Heather
Executive Director & Founder
Member # 3

Icon 1 posted      Profile for Heather     Send New Private Message       Edit/Delete Post 
Yeah, I think the follow up question is, "Do they really care?"

And my sense is pretty much no, not outside caring about simply broadcasting the messaging they feel is morally correct to broadcast.

I think it might also help to recognize that most of these initiatives also aren't led by people with education backgrounds. In other words, thinking about how people learn, etc. isn't something they're usually leading with.

--------------------
Heather Corinna, Executive Director & Founder, Scarleteen
About Me • Get our book!
Never doubt that a small group of thoughtful, committed citizens can change the world. Indeed, it is the only thing that ever has. - Margaret Mead

Posts: 68290 | From: An island near Seattle | Registered: May 2000  |  IP: Logged | Report this post to a Moderator
bump on a log
Activist
Member # 60751

Icon 1 posted      Profile for bump on a log     Send New Private Message       Edit/Delete Post 
quote:
Originally posted by Heather:
I think it might also help to recognize that most of these initiatives also aren't led by people with education backgrounds. In other words, thinking about how people learn, etc. isn't something they're usually leading with.

You're JOKING.

I've been earning a crust by teaching kids of late and a lot of the time I feel like a befuddled sheepdog. It's not just a skill even, it's a set of very different skills. Like, I can deal with ten-year-olds reasonably well, but I'm hopeless with six-year-olds, because that's a very different kind of job. It boggles the mind a bit to think that a group of organisations with the conviction and clout that some of them do have would overlook the actual imparting-of-information-in-a-classroom part of the deal, and how difficult and complicated that is.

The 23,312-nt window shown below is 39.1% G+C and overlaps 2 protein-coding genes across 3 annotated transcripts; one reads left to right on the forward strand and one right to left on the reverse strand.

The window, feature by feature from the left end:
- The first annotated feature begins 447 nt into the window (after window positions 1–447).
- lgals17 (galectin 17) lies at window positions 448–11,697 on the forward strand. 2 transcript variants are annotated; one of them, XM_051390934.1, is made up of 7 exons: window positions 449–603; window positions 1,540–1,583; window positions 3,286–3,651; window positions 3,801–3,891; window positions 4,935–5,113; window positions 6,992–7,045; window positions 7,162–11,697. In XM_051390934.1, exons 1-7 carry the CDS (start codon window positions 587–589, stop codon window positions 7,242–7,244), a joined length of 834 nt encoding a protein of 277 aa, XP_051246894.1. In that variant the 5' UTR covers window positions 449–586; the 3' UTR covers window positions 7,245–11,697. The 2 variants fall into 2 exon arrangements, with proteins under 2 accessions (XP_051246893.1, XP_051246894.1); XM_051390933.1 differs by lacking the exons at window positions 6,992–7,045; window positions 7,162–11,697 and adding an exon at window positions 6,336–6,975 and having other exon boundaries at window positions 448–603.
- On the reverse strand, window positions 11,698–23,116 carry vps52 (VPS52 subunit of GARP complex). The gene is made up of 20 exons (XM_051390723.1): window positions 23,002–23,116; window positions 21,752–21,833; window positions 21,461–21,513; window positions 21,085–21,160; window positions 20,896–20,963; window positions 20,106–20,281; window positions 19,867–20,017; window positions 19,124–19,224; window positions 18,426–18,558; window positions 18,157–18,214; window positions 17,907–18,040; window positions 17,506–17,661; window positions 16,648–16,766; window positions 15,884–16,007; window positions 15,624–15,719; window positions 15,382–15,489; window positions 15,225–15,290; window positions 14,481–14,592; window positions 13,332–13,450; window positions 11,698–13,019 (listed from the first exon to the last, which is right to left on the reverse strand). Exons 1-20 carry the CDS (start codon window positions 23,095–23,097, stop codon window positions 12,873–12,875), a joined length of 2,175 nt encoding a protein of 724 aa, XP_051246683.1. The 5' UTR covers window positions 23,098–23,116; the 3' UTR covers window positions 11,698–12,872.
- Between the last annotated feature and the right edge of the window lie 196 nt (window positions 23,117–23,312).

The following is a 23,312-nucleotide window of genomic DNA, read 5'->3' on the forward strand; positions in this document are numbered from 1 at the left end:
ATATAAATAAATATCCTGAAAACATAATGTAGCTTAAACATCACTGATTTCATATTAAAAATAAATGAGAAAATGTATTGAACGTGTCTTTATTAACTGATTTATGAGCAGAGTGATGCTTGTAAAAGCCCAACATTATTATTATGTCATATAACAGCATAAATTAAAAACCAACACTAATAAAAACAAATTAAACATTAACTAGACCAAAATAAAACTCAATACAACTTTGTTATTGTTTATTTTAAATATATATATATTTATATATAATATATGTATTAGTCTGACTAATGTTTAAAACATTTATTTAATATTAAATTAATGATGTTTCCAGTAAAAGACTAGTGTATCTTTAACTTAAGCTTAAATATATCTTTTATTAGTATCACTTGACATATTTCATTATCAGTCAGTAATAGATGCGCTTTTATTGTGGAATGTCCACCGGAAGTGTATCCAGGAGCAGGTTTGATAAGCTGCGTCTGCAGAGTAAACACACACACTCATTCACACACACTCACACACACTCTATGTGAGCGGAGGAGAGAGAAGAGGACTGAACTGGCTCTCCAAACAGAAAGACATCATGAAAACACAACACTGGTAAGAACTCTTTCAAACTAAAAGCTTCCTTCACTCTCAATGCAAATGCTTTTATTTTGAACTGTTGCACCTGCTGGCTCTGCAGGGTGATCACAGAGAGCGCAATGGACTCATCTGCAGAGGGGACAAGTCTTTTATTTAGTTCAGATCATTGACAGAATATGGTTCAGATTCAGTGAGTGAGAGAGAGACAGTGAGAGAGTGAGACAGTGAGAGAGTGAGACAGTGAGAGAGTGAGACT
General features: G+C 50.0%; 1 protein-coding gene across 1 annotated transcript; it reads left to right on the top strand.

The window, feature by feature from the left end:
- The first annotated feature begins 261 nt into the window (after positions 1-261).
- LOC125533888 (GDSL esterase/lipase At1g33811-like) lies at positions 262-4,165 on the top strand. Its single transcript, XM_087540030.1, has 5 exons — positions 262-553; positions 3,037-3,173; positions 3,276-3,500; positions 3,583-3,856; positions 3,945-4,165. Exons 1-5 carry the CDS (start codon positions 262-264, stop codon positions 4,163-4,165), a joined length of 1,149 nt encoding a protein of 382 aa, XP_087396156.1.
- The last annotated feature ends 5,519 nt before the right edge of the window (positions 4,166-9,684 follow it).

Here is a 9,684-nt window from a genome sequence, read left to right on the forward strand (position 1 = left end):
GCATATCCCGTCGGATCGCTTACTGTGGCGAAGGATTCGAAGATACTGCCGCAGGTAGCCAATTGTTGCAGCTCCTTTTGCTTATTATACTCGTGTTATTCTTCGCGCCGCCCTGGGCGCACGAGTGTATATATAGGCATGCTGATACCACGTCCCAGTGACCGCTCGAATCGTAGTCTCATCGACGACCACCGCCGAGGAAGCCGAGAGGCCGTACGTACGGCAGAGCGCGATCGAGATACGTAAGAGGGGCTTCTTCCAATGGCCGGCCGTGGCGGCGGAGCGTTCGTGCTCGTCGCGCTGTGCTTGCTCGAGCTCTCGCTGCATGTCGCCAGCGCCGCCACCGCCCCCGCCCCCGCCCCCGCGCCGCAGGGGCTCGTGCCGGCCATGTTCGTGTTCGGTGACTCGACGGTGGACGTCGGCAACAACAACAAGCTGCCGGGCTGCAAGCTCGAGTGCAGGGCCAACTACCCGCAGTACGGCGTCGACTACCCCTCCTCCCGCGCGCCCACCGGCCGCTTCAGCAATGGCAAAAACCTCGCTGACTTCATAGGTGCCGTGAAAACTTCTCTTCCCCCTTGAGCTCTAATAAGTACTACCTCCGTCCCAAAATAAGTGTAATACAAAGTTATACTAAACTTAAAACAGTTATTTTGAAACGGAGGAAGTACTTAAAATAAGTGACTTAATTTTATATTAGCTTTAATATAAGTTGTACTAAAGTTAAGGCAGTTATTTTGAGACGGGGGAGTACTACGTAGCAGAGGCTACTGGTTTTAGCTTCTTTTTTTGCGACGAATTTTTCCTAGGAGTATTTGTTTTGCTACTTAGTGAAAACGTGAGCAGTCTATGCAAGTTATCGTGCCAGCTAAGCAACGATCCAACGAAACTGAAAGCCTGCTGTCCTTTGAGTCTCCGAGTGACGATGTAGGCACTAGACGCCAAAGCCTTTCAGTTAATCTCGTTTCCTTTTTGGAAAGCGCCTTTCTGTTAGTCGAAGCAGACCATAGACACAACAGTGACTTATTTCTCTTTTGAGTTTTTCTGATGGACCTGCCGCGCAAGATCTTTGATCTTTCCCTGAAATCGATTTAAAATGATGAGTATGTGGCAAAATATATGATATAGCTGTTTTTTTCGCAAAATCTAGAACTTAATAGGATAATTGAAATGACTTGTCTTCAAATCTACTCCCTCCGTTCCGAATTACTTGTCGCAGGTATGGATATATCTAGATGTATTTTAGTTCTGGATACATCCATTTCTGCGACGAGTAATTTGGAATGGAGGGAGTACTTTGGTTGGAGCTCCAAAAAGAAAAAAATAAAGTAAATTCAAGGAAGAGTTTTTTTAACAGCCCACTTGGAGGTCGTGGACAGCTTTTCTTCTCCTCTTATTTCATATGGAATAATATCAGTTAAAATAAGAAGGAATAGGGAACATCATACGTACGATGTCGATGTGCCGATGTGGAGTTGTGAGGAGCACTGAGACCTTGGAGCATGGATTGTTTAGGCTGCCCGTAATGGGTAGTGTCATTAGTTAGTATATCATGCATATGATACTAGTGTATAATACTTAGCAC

Posts: 170 | From: UK | Registered: Mar 2011  |  IP: Logged | Report this post to a Moderator
   

  New Poll   Close Topic   Feature Topic   Move Topic   Delete Topic next oldest topic   next newest topic
 - Printer-friendly view of this topic
Hop To:


Contact Us | Get the Whole Story! Go Home to SCARLETEEN: Sex Ed for the Real World | Privacy Statement

Copyright 1998, 2014 Heather Corinna/Scarleteen
Scarleteen.com: Providing comprehensive sex education online to teens and young adults worldwide since 1998

Information on this site is provided for educational purposes. It is not meant to and cannot substitute for advice or care provided by an in-person medical professional. The information contained herein is not meant to be used to diagnose or treat a health problem or disease, or for prescribing any medication. You should always consult your own healthcare provider if you have a health problem or medical condition.

Powered by UBB.classic™ 6.7.3